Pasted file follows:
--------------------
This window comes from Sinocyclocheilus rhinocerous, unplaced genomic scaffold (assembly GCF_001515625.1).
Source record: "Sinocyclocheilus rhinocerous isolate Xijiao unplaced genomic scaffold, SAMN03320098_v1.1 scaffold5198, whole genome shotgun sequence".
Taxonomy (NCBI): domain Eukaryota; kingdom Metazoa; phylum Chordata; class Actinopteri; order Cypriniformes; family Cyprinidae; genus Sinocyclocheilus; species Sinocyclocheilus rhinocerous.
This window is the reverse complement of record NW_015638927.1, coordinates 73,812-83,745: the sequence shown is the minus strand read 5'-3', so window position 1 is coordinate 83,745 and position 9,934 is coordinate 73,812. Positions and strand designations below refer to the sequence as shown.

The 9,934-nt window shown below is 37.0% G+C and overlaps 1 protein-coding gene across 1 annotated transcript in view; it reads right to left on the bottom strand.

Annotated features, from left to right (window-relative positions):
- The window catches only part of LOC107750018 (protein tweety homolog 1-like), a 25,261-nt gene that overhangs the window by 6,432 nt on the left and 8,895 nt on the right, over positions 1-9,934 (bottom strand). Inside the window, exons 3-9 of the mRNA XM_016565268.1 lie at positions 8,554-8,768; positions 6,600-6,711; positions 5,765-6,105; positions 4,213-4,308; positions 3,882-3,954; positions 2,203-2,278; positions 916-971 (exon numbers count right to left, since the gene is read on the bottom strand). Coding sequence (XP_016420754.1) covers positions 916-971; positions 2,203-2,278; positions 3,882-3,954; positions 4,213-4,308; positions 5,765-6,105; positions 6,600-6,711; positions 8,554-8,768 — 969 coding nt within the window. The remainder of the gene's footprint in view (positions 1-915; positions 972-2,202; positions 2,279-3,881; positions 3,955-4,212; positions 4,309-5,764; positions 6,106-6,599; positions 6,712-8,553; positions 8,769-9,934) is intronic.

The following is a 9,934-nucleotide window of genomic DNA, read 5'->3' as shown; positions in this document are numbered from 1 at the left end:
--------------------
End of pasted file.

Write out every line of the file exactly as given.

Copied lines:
This window comes from Sinocyclocheilus rhinocerous, unplaced genomic scaffold (assembly GCF_001515625.1).
Source record: "Sinocyclocheilus rhinocerous isolate Xijiao unplaced genomic scaffold, SAMN03320098_v1.1 scaffold5198, whole genome shotgun sequence".
Taxonomy (NCBI): domain Eukaryota; kingdom Metazoa; phylum Chordata; class Actinopteri; order Cypriniformes; family Cyprinidae; genus Sinocyclocheilus; species Sinocyclocheilus rhinocerous.
This window is the reverse complement of record NW_015638927.1, coordinates 73,812-83,745: the sequence shown is the minus strand read 5'-3', so window position 1 is coordinate 83,745 and position 9,934 is coordinate 73,812. Positions and strand designations below refer to the sequence as shown.

The 9,934-nt window shown below is 37.0% G+C and overlaps 1 protein-coding gene across 1 annotated transcript in view; it reads right to left on the bottom strand.

Annotated features, from left to right (window-relative positions):
- The window catches only part of LOC107750018 (protein tweety homolog 1-like), a 25,261-nt gene that overhangs the window by 6,432 nt on the left and 8,895 nt on the right, over positions 1-9,934 (bottom strand). Inside the window, exons 3-9 of the mRNA XM_016565268.1 lie at positions 8,554-8,768; positions 6,600-6,711; positions 5,765-6,105; positions 4,213-4,308; positions 3,882-3,954; positions 2,203-2,278; positions 916-971 (exon numbers count right to left, since the gene is read on the bottom strand). Coding sequence (XP_016420754.1) covers positions 916-971; positions 2,203-2,278; positions 3,882-3,954; positions 4,213-4,308; positions 5,765-6,105; positions 6,600-6,711; positions 8,554-8,768 — 969 coding nt within the window. The remainder of the gene's footprint in view (positions 1-915; positions 972-2,202; positions 2,279-3,881; positions 3,955-4,212; positions 4,309-5,764; positions 6,106-6,599; positions 6,712-8,553; positions 8,769-9,934) is intronic.

The following is a 9,934-nucleotide window of genomic DNA, read 5'->3' as shown; positions in this document are numbered from 1 at the left end: